reconsider retiring disks from live pools by fmd
In some cases (cf. #7327, but there are certainly more) fmd retires a disk from the system. If the zfs vdev has not enough redundancy, the whole zpool will become inaccessible (and worse, #7328 and #7329). Even if those bugs were not present, it is questionable whether retiring a last disk from a vdev and making all the pool inaccessible is the right way to solve disk problems. In fact, even when there is enough redundancy, this may lead to a loss of data. Imagine a RAID1 vdev with two disks: A and B. B has too many errors (let's say sectors X1, X2, .... Xn are unreadable) and gets retired from the system. Now let's say that A has an unreadable or wrong checksum sector Y (different from X1, X2, ..., Xn). If B were still present, one could repair Y on A by using the data from B. But since B was retired, how will one avoid losing the data?
In my opinion disk faults should therefore result in initiating the reconstruction to a hot spare and only after this is completed the disk should be retired (AFAICT, zpool replace does that properly: disconnects the disk being replaced from the pool only after the data has been copied to the new one. fmd could therefore initiate "zpool replace" instead of disabling all access to the disk immediately).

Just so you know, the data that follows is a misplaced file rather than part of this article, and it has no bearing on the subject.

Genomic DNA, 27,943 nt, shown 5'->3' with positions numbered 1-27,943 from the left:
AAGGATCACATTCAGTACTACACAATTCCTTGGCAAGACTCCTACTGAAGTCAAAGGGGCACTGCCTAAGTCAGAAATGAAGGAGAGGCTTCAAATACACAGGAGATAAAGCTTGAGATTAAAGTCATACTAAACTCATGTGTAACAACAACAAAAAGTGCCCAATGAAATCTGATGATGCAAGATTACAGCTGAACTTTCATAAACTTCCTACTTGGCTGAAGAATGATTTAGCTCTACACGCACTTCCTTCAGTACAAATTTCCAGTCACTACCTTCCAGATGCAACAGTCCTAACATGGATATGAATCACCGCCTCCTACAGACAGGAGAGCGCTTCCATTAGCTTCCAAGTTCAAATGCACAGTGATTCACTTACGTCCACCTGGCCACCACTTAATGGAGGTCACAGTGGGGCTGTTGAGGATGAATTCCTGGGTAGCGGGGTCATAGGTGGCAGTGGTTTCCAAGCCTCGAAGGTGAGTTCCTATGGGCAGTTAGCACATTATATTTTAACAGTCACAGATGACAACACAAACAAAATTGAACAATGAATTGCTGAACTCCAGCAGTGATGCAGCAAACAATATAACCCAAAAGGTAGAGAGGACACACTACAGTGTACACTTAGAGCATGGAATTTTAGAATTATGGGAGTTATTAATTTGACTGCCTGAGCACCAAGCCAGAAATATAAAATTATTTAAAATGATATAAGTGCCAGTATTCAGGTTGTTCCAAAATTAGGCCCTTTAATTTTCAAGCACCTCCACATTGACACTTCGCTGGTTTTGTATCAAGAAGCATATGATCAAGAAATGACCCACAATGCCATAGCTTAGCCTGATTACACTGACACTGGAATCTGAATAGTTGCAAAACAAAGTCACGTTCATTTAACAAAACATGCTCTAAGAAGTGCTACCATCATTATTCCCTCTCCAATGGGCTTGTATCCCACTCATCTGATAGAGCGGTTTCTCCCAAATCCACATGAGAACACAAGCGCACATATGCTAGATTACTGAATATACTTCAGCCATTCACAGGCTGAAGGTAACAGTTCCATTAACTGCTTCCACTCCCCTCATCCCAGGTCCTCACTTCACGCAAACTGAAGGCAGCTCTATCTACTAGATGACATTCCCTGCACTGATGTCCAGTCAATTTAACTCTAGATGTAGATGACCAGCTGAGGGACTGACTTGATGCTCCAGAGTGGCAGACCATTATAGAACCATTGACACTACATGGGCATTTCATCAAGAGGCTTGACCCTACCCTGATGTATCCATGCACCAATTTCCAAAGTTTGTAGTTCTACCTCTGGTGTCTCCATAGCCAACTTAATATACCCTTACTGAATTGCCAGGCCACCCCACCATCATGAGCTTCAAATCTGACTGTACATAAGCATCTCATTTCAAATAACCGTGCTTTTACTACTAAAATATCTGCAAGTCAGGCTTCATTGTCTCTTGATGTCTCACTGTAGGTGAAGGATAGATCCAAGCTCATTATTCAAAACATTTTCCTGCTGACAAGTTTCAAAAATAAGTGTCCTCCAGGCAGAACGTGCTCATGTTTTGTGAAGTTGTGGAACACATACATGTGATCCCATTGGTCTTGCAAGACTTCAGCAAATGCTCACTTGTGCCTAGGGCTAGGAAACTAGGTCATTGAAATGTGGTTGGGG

Updated by Chip Schweiss about 4 years ago
I have to agree with Pavel's analysis. FMD is too aggressive to retire disks.
Another example of this is when a disk throws a "predictive failure". FMD retires the disk immediately. This disk should be replaced gracefully, not offlined immediately as it still contains redundancy for the vdev.
A simple fix would be to make this a configurable so that disk retiring is an optional action.